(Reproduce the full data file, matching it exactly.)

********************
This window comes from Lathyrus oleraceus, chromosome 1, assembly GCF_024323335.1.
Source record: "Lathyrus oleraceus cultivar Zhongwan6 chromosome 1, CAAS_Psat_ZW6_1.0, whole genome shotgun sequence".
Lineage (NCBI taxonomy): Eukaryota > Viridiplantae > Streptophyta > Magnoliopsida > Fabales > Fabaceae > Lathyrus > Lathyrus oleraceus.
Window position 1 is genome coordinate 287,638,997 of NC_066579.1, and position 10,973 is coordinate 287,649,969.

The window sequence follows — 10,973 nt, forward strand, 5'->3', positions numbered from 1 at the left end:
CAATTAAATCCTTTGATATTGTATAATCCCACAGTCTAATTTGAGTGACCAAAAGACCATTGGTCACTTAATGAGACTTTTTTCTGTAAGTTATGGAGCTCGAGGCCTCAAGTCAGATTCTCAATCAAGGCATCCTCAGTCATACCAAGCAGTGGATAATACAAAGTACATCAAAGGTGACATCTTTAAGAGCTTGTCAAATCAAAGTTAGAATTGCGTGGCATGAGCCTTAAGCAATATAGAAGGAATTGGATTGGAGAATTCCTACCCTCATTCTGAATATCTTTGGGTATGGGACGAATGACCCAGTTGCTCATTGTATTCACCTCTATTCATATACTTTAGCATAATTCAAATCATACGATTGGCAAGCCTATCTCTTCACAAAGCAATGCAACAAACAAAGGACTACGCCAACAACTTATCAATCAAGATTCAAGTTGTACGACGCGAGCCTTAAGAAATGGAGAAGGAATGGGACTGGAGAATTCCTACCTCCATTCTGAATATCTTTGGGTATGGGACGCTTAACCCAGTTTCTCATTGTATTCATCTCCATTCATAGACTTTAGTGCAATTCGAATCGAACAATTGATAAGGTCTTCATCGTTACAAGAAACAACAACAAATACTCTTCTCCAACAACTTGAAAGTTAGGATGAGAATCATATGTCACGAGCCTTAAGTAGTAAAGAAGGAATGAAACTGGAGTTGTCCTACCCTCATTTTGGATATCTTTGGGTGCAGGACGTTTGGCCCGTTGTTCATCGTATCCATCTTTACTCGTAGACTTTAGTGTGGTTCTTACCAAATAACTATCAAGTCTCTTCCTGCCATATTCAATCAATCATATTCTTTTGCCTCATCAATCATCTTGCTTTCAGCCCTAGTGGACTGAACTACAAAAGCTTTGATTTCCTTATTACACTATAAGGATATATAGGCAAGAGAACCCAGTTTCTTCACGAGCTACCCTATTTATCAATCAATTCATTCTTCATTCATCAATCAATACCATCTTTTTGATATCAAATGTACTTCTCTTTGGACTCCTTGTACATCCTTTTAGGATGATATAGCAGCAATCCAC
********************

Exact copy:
This window comes from Lathyrus oleraceus, chromosome 1, assembly GCF_024323335.1.
Source record: "Lathyrus oleraceus cultivar Zhongwan6 chromosome 1, CAAS_Psat_ZW6_1.0, whole genome shotgun sequence".
Lineage (NCBI taxonomy): Eukaryota > Viridiplantae > Streptophyta > Magnoliopsida > Fabales > Fabaceae > Lathyrus > Lathyrus oleraceus.
Window position 1 is genome coordinate 287,638,997 of NC_066579.1, and position 10,973 is coordinate 287,649,969.

The window sequence follows — 10,973 nt, forward strand, 5'->3', positions numbered from 1 at the left end:
CAATTAAATCCTTTGATATTGTATAATCCCACAGTCTAATTTGAGTGACCAAAAGACCATTGGTCACTTAATGAGACTTTTTTCTGTAAGTTATGGAGCTCGAGGCCTCAAGTCAGATTCTCAATCAAGGCATCCTCAGTCATACCAAGCAGTGGATAATACAAAGTACATCAAAGGTGACATCTTTAAGAGCTTGTCAAATCAAAGTTAGAATTGCGTGGCATGAGCCTTAAGCAATATAGAAGGAATTGGATTGGAGAATTCCTACCCTCATTCTGAATATCTTTGGGTATGGGACGAATGACCCAGTTGCTCATTGTATTCACCTCTATTCATATACTTTAGCATAATTCAAATCATACGATTGGCAAGCCTATCTCTTCACAAAGCAATGCAACAAACAAAGGACTACGCCAACAACTTATCAATCAAGATTCAAGTTGTACGACGCGAGCCTTAAGAAATGGAGAAGGAATGGGACTGGAGAATTCCTACCTCCATTCTGAATATCTTTGGGTATGGGACGCTTAACCCAGTTTCTCATTGTATTCATCTCCATTCATAGACTTTAGTGCAATTCGAATCGAACAATTGATAAGGTCTTCATCGTTACAAGAAACAACAACAAATACTCTTCTCCAACAACTTGAAAGTTAGGATGAGAATCATATGTCACGAGCCTTAAGTAGTAAAGAAGGAATGAAACTGGAGTTGTCCTACCCTCATTTTGGATATCTTTGGGTGCAGGACGTTTGGCCCGTTGTTCATCGTATCCATCTTTACTCGTAGACTTTAGTGTGGTTCTTACCAAATAACTATCAAGTCTCTTCCTGCCATATTCAATCAATCATATTCTTTTGCCTCATCAATCATCTTGCTTTCAGCCCTAGTGGACTGAACTACAAAAGCTTTGATTTCCTTATTACACTATAAGGATATATAGGCAAGAGAACCCAGTTTCTTCACGAGCTACCCTATTTATCAATCAATTCATTCTTCATTCATCAATCAATACCATCTTTTTGATATCAAATGTACTTCTCTTTGGACTCCTTGTACATCCTTTTAGGATGATATAGCAGCAATCCAC